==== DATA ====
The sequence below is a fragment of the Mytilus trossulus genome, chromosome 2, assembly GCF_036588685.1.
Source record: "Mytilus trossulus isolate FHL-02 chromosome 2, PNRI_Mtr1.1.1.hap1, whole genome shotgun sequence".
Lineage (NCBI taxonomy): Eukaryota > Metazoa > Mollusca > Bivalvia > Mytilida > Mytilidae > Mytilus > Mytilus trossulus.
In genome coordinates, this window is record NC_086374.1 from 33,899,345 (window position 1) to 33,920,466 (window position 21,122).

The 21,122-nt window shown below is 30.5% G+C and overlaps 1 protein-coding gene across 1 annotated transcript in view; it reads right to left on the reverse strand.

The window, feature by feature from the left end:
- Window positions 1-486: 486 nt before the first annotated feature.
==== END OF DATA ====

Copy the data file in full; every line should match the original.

The sequence below is a fragment of the Mytilus trossulus genome, chromosome 2, assembly GCF_036588685.1.
Source record: "Mytilus trossulus isolate FHL-02 chromosome 2, PNRI_Mtr1.1.1.hap1, whole genome shotgun sequence".
Lineage (NCBI taxonomy): Eukaryota > Metazoa > Mollusca > Bivalvia > Mytilida > Mytilidae > Mytilus > Mytilus trossulus.
In genome coordinates, this window is record NC_086374.1 from 33,899,345 (window position 1) to 33,920,466 (window position 21,122).

The 21,122-nt window shown below is 30.5% G+C and overlaps 1 protein-coding gene across 1 annotated transcript in view; it reads right to left on the reverse strand.

The window, feature by feature from the left end:
- Window positions 1-486: 486 nt before the first annotated feature.